Jimmy Soler's '56 Chevy Bel Air
As a resident of Port Chester, New York, Jimmy Soler and his older brother, Fabian, have built quite a name in the Lowrider community. As members of Certified Riderz, they’re diehard lowriding fans but it’s their attention to detail that has people talking. Fabian’s work on his '61 Impala landed him a feature in
Lowrider back in 2016, and now it’s Jimmy’s turn to take center stage with this flawless creation.
Growing up in his older brother’s footsteps, Jimmy knew his path early on. His path was so clear that at age 14 he purchased his first car, a Cadillac coupe that sat in the driveway until he got his license. True to the Soler name, Jimmy added a full hydraulic
setup and wire wheels before selling it to a friend. The Cadillac was just a practice session for Jimmy and he had already set his sights on a Tri-Five.
Searching for an affordable Tri-Five Bel Air certainly isn’t easy, but Jimmy struck gold when he found a stock '56 in New Jersey. The Bel Air was in running condition but the stock paint was faded and the motor definitely needed an upgrade, as the owner had an old Monte Carlo 305 underhood. Once the Chevy was brought back to Jimmy’s garage, he realized that his gem needed a lot more work than he first thought. As a one-man crew, Jimmy took the entire car apart, leaving him with a bare frame.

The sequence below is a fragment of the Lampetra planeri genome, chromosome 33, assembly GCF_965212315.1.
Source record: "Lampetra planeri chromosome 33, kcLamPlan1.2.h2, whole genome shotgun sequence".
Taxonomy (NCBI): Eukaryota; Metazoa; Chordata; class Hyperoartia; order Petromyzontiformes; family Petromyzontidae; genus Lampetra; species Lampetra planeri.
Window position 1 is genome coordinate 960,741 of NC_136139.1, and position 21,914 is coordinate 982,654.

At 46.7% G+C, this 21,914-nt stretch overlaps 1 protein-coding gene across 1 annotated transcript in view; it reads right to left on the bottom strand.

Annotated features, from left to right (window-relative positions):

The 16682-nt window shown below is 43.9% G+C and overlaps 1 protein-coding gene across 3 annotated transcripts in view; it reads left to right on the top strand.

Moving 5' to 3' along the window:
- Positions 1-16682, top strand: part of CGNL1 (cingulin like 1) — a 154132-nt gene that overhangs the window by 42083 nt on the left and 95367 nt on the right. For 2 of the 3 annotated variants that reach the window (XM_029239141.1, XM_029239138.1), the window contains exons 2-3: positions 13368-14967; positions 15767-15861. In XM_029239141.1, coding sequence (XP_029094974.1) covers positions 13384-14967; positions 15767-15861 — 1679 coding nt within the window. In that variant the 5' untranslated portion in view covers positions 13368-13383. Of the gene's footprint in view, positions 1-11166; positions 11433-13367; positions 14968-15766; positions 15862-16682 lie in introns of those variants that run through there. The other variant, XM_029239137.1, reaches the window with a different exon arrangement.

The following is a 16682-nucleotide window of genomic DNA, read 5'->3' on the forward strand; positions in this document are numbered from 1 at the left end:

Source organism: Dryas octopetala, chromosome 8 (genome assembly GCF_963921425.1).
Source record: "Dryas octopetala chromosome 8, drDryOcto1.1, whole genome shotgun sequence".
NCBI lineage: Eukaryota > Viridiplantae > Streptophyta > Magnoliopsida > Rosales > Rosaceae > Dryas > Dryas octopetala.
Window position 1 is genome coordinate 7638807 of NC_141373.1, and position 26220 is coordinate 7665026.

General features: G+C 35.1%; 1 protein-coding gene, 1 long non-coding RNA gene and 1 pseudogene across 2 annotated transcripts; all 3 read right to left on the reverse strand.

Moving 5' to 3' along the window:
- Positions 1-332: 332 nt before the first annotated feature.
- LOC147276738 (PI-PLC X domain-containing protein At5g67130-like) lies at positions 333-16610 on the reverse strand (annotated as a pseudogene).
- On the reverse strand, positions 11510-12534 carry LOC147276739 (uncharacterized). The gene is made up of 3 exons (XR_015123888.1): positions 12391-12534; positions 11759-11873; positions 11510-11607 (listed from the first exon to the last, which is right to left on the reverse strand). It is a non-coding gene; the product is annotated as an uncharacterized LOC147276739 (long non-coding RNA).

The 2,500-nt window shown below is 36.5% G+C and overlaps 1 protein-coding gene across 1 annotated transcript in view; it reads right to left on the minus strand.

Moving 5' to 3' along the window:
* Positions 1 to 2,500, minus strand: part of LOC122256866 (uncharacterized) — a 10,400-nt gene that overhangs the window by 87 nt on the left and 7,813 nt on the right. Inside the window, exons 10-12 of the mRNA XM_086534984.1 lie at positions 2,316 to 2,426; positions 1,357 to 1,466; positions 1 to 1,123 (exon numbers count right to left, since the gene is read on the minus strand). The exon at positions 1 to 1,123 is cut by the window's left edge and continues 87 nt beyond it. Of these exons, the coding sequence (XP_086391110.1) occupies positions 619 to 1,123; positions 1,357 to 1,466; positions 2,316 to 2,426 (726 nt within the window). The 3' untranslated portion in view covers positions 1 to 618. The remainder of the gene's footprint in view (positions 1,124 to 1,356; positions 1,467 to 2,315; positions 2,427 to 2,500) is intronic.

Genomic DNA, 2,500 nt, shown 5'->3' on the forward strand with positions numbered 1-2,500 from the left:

The Bel Air was brought to JC Auto in Orangeburg, New York, where all the body was
straightened and prepped for paint. Jimmy chose the original
'56 color of Axalta Sierra Gold and Adobe Beige to set the stage for the Chevy. In order to get the Bel Air running properly, Jimmy and Fabian added a crate 350 motor that replaced the high-mileage 305 and upgraded all the performance aspects of the Chevy. After looking for six months, Jimmy found an original continental kit, had JC Auto paint it, and he and Fabian installed it.
Jimmy added a RetroSound radio that looked original but is actually modern and connected to custom Pioneer kick panels and rear deck speakers. A custom aftermarket sunvisor as well as dual spotlights that Jimmy found at a swap meet in Pennsylvania were added to the Bel Air to make it unique.
WHAT IS A TRI-FIVE? The '55, '56, and '57 Chevy Bel Airs (150, 210, and Nomad included) are known as Tri-Fives because those three years shared the same frame and suspension platform, making them basically the same car with a different body. Bel Air...
Copper and cream-colored combo is a "Certified" look on this five-six!
CAR MODEL 1956 BEL AIR BY CHEVROLET